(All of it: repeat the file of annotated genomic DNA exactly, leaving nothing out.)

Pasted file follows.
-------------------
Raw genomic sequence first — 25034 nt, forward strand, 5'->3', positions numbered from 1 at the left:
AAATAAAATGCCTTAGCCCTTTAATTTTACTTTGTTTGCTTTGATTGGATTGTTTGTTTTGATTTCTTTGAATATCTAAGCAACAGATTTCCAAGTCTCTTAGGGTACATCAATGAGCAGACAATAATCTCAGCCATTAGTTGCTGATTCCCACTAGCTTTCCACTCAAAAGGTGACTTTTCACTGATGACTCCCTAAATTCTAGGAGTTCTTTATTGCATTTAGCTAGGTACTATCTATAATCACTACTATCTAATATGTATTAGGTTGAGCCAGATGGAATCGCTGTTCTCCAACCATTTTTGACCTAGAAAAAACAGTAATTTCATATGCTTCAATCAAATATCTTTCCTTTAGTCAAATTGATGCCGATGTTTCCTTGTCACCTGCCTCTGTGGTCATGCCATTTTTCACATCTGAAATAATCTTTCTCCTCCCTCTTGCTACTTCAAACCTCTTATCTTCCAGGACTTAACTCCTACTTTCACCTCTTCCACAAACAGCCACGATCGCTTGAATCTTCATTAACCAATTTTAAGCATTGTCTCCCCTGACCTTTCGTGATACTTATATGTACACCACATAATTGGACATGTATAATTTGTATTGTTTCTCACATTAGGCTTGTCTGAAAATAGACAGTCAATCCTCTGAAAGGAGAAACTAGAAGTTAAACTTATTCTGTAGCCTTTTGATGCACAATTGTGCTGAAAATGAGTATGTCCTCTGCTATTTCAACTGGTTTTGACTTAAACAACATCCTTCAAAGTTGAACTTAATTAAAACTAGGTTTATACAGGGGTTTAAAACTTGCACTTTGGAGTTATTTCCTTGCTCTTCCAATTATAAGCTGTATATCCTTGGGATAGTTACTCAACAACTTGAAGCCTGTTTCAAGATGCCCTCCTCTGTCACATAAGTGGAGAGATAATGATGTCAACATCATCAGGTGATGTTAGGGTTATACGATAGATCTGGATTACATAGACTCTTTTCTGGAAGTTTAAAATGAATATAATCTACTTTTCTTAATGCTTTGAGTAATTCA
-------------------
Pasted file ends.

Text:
Raw genomic sequence first — 25034 nt, forward strand, 5'->3', positions numbered from 1 at the left:
AAATAAAATGCCTTAGCCCTTTAATTTTACTTTGTTTGCTTTGATTGGATTGTTTGTTTTGATTTCTTTGAATATCTAAGCAACAGATTTCCAAGTCTCTTAGGGTACATCAATGAGCAGACAATAATCTCAGCCATTAGTTGCTGATTCCCACTAGCTTTCCACTCAAAAGGTGACTTTTCACTGATGACTCCCTAAATTCTAGGAGTTCTTTATTGCATTTAGCTAGGTACTATCTATAATCACTACTATCTAATATGTATTAGGTTGAGCCAGATGGAATCGCTGTTCTCCAACCATTTTTGACCTAGAAAAAACAGTAATTTCATATGCTTCAATCAAATATCTTTCCTTTAGTCAAATTGATGCCGATGTTTCCTTGTCACCTGCCTCTGTGGTCATGCCATTTTTCACATCTGAAATAATCTTTCTCCTCCCTCTTGCTACTTCAAACCTCTTATCTTCCAGGACTTAACTCCTACTTTCACCTCTTCCACAAACAGCCACGATCGCTTGAATCTTCATTAACCAATTTTAAGCATTGTCTCCCCTGACCTTTCGTGATACTTATATGTACACCACATAATTGGACATGTATAATTTGTATTGTTTCTCACATTAGGCTTGTCTGAAAATAGACAGTCAATCCTCTGAAAGGAGAAACTAGAAGTTAAACTTATTCTGTAGCCTTTTGATGCACAATTGTGCTGAAAATGAGTATGTCCTCTGCTATTTCAACTGGTTTTGACTTAAACAACATCCTTCAAAGTTGAACTTAATTAAAACTAGGTTTATACAGGGGTTTAAAACTTGCACTTTGGAGTTATTTCCTTGCTCTTCCAATTATAAGCTGTATATCCTTGGGATAGTTACTCAACAACTTGAAGCCTGTTTCAAGATGCCCTCCTCTGTCACATAAGTGGAGAGATAATGATGTCAACATCATCAGGTGATGTTAGGGTTATACGATAGATCTGGATTACATAGACTCTTTTCTGGAAGTTTAAAATGAATATAATCTACTTTTCTTAATGCTTTGAGTAATTCA